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Treatment of Chronic Lymphocytic Leukemia

Background

Currently, many doctors will recommend that prognostic parameters are surveyed before starting treatment. Some will emphasize these results in choosing treatment, but at present it is unknown whether a risk-adapted treatment strategy is advantageous.

An exception for this may be if del17p exists at the start of treatment. Because these patients are often chemo-refractory, there may be reason to consider alemtuzumab (anti CD52 antibody) as primary treatment. It has not been shown by clinical studies that such an approach to primary treatment provides a gain in survival time.

Chlorambucil monotherapy, fludarabine monotherapy, and fludarabine/cyclophosphamide combination treatment are alternative first line treatments.  

 

Treatment responses to treatment alternatives
Treatment  Complete response Partial response No response/progression
Chlorambucil  8 % 64 % 28 %
Fludarabine 15 % 66 % 19 %
Fludarabine/
cyclophosphamide
39 % 55 %  6 %
Fludarabine/
cyclophosphamide/
rituximab
52 % 43 %  5 %

 

It appears that combination treatment is the most effective as it leads to more responses, more complete responses, and longer disease-free survival than the two other treatment alternatives. However, the total survival is the same for all four treatment alternatives. This is because second line treatment and possible later treatment are also successful, especially in those primarily treated with chlorambucil.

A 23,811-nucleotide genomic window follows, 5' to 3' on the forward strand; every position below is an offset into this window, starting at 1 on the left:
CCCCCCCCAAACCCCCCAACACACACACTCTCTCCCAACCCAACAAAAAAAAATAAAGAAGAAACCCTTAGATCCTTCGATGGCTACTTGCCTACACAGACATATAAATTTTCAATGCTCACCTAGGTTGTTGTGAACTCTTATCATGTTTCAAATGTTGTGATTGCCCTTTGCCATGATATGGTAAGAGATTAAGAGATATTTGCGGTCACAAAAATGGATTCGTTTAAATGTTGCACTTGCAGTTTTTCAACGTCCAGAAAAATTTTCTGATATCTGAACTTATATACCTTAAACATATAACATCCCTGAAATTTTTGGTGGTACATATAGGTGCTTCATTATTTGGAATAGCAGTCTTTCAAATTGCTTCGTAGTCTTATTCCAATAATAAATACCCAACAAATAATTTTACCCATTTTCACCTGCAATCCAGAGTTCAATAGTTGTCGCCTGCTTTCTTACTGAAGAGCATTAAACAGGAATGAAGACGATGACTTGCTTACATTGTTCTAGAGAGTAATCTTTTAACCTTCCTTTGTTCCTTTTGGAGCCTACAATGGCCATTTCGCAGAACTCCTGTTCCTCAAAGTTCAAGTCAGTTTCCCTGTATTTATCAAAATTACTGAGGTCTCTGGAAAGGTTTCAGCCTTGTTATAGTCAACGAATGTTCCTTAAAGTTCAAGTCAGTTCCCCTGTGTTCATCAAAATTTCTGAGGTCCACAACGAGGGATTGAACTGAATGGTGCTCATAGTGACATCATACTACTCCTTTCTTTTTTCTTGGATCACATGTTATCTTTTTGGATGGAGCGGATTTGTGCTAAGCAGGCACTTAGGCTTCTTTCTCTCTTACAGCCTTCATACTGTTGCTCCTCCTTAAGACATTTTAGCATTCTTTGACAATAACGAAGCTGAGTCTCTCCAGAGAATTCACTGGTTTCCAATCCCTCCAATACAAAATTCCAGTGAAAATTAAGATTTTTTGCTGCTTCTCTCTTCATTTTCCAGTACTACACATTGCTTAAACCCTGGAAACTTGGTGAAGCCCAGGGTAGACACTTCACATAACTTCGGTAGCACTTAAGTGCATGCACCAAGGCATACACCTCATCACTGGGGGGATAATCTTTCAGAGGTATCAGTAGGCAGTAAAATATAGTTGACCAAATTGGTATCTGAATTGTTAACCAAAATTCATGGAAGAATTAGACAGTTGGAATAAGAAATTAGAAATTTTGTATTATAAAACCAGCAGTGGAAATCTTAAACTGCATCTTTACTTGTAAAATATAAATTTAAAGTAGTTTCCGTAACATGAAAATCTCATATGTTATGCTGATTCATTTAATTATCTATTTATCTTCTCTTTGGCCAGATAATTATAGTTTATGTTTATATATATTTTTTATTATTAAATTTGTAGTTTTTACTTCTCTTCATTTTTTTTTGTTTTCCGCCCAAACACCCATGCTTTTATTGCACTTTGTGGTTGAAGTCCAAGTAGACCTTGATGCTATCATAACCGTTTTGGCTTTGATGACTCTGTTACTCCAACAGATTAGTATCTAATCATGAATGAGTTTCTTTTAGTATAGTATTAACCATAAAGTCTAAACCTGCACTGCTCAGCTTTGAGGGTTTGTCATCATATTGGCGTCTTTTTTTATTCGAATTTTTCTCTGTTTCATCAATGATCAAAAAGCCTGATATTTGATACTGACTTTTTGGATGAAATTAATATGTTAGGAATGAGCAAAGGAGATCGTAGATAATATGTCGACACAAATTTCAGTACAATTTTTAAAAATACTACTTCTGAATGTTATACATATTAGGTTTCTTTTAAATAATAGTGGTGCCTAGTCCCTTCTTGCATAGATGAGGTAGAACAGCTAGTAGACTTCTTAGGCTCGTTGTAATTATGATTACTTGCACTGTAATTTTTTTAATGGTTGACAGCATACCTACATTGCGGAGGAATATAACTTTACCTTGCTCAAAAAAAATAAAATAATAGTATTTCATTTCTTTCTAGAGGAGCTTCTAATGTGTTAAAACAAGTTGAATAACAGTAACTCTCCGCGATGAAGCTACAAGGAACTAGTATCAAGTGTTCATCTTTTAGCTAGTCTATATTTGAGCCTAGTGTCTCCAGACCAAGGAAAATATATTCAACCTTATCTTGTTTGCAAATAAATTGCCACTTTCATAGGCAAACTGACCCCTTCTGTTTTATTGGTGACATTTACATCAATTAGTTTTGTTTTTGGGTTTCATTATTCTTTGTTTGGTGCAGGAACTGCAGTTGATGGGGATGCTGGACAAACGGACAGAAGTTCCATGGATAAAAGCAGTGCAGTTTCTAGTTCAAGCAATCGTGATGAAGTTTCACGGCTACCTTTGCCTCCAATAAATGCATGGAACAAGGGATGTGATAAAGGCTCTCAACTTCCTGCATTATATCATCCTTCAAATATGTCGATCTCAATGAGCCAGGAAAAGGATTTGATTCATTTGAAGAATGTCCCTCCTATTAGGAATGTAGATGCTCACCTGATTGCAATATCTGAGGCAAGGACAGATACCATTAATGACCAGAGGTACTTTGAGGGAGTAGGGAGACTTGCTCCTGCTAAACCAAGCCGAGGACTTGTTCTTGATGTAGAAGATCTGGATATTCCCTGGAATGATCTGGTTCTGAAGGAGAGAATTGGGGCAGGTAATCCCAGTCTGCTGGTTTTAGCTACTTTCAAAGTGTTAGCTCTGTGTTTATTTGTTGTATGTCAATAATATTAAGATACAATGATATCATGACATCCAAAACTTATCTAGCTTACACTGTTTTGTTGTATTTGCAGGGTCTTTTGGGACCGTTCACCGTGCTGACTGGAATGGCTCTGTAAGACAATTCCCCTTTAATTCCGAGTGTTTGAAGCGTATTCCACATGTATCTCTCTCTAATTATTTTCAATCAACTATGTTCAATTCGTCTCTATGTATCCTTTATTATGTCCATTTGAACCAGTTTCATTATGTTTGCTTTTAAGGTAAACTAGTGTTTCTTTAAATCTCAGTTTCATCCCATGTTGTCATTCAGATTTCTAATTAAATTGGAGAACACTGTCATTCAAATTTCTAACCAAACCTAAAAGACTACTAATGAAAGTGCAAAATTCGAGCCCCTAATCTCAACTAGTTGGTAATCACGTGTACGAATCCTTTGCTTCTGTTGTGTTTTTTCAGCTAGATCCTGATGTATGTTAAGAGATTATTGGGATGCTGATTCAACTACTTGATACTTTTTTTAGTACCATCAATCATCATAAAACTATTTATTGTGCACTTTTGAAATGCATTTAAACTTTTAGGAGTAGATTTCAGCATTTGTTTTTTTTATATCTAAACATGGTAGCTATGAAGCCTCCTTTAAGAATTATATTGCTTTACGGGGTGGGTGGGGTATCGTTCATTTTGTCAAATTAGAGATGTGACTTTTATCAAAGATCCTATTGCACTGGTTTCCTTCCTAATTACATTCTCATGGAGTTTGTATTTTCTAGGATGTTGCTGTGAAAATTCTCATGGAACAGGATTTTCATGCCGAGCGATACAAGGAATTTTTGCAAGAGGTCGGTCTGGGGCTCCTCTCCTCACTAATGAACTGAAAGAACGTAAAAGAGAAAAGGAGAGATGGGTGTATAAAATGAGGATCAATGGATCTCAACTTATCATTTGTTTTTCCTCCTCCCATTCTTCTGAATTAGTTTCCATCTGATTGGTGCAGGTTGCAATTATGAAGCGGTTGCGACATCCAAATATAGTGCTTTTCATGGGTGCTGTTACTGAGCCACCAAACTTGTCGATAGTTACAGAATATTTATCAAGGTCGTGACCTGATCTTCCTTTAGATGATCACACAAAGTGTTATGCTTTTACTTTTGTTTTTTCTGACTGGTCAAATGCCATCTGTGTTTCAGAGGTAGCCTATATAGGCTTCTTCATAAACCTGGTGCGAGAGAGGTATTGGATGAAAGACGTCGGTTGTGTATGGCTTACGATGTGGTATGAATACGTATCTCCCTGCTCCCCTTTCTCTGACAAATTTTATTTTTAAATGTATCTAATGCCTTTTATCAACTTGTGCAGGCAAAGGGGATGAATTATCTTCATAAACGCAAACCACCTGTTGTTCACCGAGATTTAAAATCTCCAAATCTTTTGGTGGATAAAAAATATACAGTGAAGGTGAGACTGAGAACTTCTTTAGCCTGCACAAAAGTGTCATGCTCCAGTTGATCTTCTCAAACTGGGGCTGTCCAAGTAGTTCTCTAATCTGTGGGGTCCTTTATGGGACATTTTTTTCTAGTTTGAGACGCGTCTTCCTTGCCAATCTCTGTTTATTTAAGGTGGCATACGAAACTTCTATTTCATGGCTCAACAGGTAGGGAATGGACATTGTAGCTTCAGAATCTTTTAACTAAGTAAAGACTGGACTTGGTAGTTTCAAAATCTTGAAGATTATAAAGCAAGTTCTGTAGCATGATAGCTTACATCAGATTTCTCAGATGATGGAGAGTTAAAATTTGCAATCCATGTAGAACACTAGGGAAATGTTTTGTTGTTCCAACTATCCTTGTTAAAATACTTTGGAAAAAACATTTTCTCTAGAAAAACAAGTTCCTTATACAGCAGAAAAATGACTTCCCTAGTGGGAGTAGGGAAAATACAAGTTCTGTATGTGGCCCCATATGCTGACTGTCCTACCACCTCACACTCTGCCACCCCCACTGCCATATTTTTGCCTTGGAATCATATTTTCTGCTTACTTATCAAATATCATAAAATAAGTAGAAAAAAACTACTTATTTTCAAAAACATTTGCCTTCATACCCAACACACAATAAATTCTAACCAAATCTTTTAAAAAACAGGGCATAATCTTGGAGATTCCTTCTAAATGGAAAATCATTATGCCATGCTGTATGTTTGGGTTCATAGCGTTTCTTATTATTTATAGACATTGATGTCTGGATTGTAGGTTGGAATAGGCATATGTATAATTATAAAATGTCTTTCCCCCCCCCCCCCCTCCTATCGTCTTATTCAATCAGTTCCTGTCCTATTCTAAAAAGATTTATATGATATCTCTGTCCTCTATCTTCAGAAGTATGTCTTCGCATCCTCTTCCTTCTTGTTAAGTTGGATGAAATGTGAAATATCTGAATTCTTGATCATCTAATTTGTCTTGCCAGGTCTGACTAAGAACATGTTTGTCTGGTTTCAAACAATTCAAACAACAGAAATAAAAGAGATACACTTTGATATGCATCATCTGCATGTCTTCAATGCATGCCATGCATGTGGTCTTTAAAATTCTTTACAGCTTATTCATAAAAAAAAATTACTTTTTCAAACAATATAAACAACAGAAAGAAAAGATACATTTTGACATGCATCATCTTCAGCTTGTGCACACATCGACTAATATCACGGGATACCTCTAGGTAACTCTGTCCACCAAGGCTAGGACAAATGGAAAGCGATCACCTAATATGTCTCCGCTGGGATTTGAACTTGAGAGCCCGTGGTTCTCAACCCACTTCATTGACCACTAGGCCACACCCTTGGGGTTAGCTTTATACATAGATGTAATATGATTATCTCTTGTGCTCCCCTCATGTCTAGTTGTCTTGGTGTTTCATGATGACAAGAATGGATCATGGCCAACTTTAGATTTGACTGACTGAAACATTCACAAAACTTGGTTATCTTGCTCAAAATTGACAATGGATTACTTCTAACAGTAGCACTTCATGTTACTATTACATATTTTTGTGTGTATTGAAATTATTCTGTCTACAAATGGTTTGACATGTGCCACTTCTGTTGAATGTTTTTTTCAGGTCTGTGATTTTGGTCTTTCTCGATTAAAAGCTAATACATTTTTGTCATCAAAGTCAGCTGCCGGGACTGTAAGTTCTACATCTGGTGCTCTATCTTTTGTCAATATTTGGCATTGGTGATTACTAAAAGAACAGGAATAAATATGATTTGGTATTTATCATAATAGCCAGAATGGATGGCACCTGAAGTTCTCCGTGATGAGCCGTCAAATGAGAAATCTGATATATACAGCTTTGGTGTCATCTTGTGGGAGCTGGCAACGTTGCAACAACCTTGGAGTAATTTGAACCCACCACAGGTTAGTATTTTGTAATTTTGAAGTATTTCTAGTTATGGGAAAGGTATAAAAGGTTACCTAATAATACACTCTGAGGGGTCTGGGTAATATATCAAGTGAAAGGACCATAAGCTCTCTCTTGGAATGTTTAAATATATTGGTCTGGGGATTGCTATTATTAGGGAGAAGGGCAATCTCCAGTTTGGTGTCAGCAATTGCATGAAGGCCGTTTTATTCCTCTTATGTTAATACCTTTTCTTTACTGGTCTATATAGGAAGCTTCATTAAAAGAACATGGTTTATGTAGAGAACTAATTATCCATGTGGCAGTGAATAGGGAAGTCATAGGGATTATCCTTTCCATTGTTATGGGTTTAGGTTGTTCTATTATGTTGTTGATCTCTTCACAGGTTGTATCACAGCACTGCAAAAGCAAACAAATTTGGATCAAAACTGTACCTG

Corticosteroids have traditionally been used in combination with alkylating chemotherapy drugs, such as chlorambucil, for chronic lymphocytic leukemia and other lympho-proliferative diseases. Corticosteroids in addition to chlorambucil do not give a higher response rate, longer remission time, or longer progression-free survival than chlorambucil alone. 

Corticosteroids are not appropriate for treatment of chronic lympocytic leukemia unless there is a special indication for it. Prednisone/prednisolone is indicated for autoimmune hemolytic anemia and immune-mediated thrombocytopenia. It has also been common to initially recommend corticosteroids for treatment of patients with significant anemia, thrombocytopenia, or granulocytopenia, as a result of bone marrow failure (1 mg/kg/day for 2–3 weeks before starting chemotherapy). However, this treatment is not well documented.

Allogeneic stem cell transplant

An allogeneic stem cell transplantation may be a treatment alternative for younger patients, especially patients who are refractory to conventional treatment. The benefits of an allogeneic stem cell transplantation for acute lymphocytic leukemia are not yet clear.

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